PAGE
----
RSS Feed

Self-Publishing From a Bookseller’s Perspective: Part 2

November 1, 2015 by Diane

Ancient books at a flea market.

In my previous post, Sue Wilhite and I swapped stories about the worst self-published books we’ve received as booksellers. We included three tips on how authors can avoid having their books end up on the “dusty and forgotten” shelf. Now we continue our cyber-conversation with seven more tips for ye who venture into self-publishing.

Diane: Okay, we talked worst books. Now let’s swing in the other direction. Best self-published book.

For me, (other than Peter Bowerman’s two books: The Well-Fed Writer and The Well-Fed Self-Publisher, which I’ll recommend later) it was the book This. Only This: Mindfulness Strategies for Discovering Peace in Every Moment, by Michael H. Brooks. It has a nice heft, the cover is well-designed (he even asked for input from indie booksellers), and the content is fabulous. The author spent a good chunk of money on editing, designing, and publishing his book. It shows.

Which reminds me…

Tip # 4: Include the title on the binding.

I can’t tell you how many books I receive that don’t have the title on the binding. Either the book is too thin (needs more material, perhaps?) or the publisher didn’t include it in the package. Big mistake. Unless the book is facing out on the shelf, which is unlikely on a shelf full of books, no one will notice it.

Best self-published book for you? And why does it rank best?

Sue: If I do say so myself, my own self-published book, 21 Templates that Run Your World: Keys to Unlocking Success in Business, Money and Love, is a great example. I was lucky enough to get advice from the late Jan King, who clearly spelled out the risks and benefits of traditional publishing versus self-publishing. She also steered me to a great cover designer, as well as a great editor, and I was able to get a professional interior designer within my budget.

Interior design has nothing to do with your furniture in this case; it has to do with the formatting of the pages of your book, so it doesn’t look like a high school term paper that happened to get bound.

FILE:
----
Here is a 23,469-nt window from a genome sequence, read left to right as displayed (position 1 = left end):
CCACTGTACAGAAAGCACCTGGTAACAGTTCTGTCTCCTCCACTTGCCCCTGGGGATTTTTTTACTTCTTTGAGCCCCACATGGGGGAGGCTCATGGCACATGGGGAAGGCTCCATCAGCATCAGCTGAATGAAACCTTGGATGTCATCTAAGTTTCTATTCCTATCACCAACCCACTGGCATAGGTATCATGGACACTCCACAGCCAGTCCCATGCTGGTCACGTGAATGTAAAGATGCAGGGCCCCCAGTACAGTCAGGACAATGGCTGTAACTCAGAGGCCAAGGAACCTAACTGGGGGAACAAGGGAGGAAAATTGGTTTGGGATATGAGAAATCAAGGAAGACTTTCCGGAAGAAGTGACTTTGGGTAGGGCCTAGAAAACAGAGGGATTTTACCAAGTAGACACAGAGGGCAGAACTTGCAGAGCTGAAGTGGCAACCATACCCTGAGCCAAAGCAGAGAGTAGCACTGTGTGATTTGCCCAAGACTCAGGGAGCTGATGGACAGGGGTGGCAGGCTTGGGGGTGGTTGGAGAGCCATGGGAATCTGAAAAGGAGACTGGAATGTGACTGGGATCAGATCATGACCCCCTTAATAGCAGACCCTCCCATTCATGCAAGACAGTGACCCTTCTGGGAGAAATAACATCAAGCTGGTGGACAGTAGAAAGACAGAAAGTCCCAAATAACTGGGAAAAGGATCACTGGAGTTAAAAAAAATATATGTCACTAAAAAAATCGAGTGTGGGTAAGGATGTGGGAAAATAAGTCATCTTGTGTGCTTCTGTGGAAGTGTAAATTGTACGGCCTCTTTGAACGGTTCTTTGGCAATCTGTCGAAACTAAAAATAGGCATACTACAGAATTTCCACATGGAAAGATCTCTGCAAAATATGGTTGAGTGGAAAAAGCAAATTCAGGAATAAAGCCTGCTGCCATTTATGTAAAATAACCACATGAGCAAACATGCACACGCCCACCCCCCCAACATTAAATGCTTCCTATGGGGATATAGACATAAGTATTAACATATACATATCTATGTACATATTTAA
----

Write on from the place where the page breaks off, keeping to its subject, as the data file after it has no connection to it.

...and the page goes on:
Diane: You also do a terrific job selling the book. Makes it easy for the bookstore.

Next question: What can authors do to boost their chances of getting their book on the shelf without sneaking it on themselves?

Sue:  Research the store and what they might want. Talk to booksellers; they know the industry and what is likely to sell. Make friends with your local bookstore people; they’re usually nice folks!

Diane: Which brings us to:

Tip # 5: Build relationships with booksellers.

The key is to make friends, not pester us; booksellers are sometimes on deadline with distributors or publishers, ordering books. But if we’re free to talk, we’re happy to offer feedback.

Sue: Another tip:

Tip #6: Keep nonfiction short and to the point.

If you’re creating a nonfiction book that’s going to relate the sum total of everything you’ve learned, or you’re sharing a technique that you’ve developed, break the material up into multiple parts. I can’t tell you how many huge tomes I’ve received. Three hundred, four hundred, even seven hundred pages in oversized books that end up costing the earth to print. In order to recoup printing costs, the author has to put a price on the book, like $50 or $75, that people will not pay. It destroys any chance of the book being a best-seller, let alone selling at all.

Bookstores need to sell books – that’s their job. Don’t make it harder for them! It’s better to create a smaller basic book with just the essential important information that inspires customers and can help create word-of-mouth buzz.

The best news about this strategy is that you can create two or three sequels that will be snapped up by your raving fans, and make far more money than selling twenty or fewer at $75. You can also refine your information based on feedback – you can be more nimble in response to customers telling you what they liked and didn’t like.